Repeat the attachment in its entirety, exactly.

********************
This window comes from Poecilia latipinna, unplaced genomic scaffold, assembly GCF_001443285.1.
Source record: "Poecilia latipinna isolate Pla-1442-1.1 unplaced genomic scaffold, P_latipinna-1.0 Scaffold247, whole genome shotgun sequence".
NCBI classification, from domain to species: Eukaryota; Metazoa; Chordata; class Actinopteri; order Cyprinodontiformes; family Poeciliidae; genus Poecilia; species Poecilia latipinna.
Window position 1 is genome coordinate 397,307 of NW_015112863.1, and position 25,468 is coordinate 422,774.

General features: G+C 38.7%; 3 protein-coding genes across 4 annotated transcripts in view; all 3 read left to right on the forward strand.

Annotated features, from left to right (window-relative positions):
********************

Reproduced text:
This window comes from Poecilia latipinna, unplaced genomic scaffold, assembly GCF_001443285.1.
Source record: "Poecilia latipinna isolate Pla-1442-1.1 unplaced genomic scaffold, P_latipinna-1.0 Scaffold247, whole genome shotgun sequence".
NCBI classification, from domain to species: Eukaryota; Metazoa; Chordata; class Actinopteri; order Cyprinodontiformes; family Poeciliidae; genus Poecilia; species Poecilia latipinna.
Window position 1 is genome coordinate 397,307 of NW_015112863.1, and position 25,468 is coordinate 422,774.

General features: G+C 38.7%; 3 protein-coding genes across 4 annotated transcripts in view; all 3 read left to right on the forward strand.

Annotated features, from left to right (window-relative positions):